Enough!! I just want to say that we used manipulatives
throughout the year for multiplying. Drown them in
manipulatives!! I also want to say that I have turned some
of these activities into online activities at Math Cats (for
instance, a multiplication grid activity... where each
student originally had a magnetized set). I
Wendy P of Math Cats, on teachers.net math board  
* How do you teach multiplication?
> Do you teach as a whole class (group) or teach individual I like to start with the circles and stars approach found in Math by All Means: Multiplication, Grade 3 [at amazon.com] by Marilyn Burns. The hands on ideas/lessons in this book are great. Colleen:)/k3, on teachers.net primary elementary board      Using a Number Line I used to post a huge number line across the top of the blackboard, with every 10 highlighted in yellow, and I'd use a yardstick to point to the numbers while we'd skip count by a particular number. I wanted them to develop a mental number line for multiplication, to visualize the facts linearly. (It also helped them with their mental addition.) Using Multiplication Grids And then in terms of a 10 x 10 grid, we used to use magnetic number squares on metal boards, and the students would race to see how fast they could place all 100 products on the 10 x 10 board in the right locations. Inevitably some numbers got lost or mixed with another student's set, so eventually I developed the same game for computer. It is now online at Math Cats, specifically: http://www.mathcats.com/microworlds/multiplication_grid.html You need to download a MicroWorlds plugin to use the project, but you can preview it (screenshot plus project description) at http://www.mathcats.com/microworlds/multiplicationgrid_overview.html Wendy P of Math Cats      Sixes, Sevens and Eights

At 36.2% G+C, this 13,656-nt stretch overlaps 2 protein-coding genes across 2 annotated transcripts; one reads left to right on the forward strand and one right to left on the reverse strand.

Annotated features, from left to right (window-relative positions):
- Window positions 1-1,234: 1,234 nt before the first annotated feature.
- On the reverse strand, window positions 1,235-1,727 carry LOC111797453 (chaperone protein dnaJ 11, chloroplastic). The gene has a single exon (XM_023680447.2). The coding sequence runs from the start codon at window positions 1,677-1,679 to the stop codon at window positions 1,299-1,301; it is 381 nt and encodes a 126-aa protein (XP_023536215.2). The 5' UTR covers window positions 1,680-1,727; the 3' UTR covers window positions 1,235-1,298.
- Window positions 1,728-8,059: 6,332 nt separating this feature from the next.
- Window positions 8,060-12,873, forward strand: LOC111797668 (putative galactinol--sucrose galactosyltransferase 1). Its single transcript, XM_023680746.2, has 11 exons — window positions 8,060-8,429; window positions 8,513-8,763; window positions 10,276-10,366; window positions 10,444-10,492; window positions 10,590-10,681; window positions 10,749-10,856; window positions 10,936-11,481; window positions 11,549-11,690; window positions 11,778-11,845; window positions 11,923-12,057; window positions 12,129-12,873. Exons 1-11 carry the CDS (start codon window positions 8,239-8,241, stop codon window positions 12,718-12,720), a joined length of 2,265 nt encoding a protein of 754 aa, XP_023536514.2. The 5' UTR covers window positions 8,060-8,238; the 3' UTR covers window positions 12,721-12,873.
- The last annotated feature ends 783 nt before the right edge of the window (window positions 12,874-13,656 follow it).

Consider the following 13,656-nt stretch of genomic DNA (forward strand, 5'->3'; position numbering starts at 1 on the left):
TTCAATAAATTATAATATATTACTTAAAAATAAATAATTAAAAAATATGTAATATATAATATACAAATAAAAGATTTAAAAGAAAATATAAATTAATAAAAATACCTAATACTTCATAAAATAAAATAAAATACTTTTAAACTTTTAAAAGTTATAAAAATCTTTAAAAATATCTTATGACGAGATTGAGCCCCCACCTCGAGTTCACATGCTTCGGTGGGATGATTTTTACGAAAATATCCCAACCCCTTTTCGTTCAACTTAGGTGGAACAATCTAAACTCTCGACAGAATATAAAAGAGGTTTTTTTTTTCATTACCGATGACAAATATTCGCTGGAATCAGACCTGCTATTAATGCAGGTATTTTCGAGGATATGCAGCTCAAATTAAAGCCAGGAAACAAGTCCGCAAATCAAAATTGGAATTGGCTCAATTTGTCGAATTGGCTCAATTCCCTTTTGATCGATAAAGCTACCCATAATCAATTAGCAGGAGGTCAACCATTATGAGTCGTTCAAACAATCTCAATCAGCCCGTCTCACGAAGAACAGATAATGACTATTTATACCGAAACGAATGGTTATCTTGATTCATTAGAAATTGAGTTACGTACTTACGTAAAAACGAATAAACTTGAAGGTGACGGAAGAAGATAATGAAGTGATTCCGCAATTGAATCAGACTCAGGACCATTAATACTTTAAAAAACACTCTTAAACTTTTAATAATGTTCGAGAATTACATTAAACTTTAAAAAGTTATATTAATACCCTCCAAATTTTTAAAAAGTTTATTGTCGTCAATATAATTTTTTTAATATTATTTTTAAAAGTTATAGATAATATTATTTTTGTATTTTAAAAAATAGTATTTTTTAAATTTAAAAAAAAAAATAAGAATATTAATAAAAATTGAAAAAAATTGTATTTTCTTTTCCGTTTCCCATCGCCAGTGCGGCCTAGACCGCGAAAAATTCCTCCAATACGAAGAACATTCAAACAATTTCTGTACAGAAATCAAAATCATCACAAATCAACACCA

> I was wondering if someone could give me a better way of We talk about sets, arrays, repeated addition, skip counting, and the family of facts. We use counters, spinners, graph paper, songs, and games. Relate the sixes to the threes, and the eights to the fours. Pat, on the teachers.net primary board      Multiplication is not repeated addition. On your site you mention that you reinforce the idea that multiplication is repeated addition. Unfortunately, it isn't. There are occasions where it seems like that, but it will give the students the wrong impression when they later meet 5 * 0.316, for example. Adding 5 to itself 0.316 times? Please see www.maa.org/devlin/devlin_06_08.html for further details.
Regards,  
* Multiplication Songs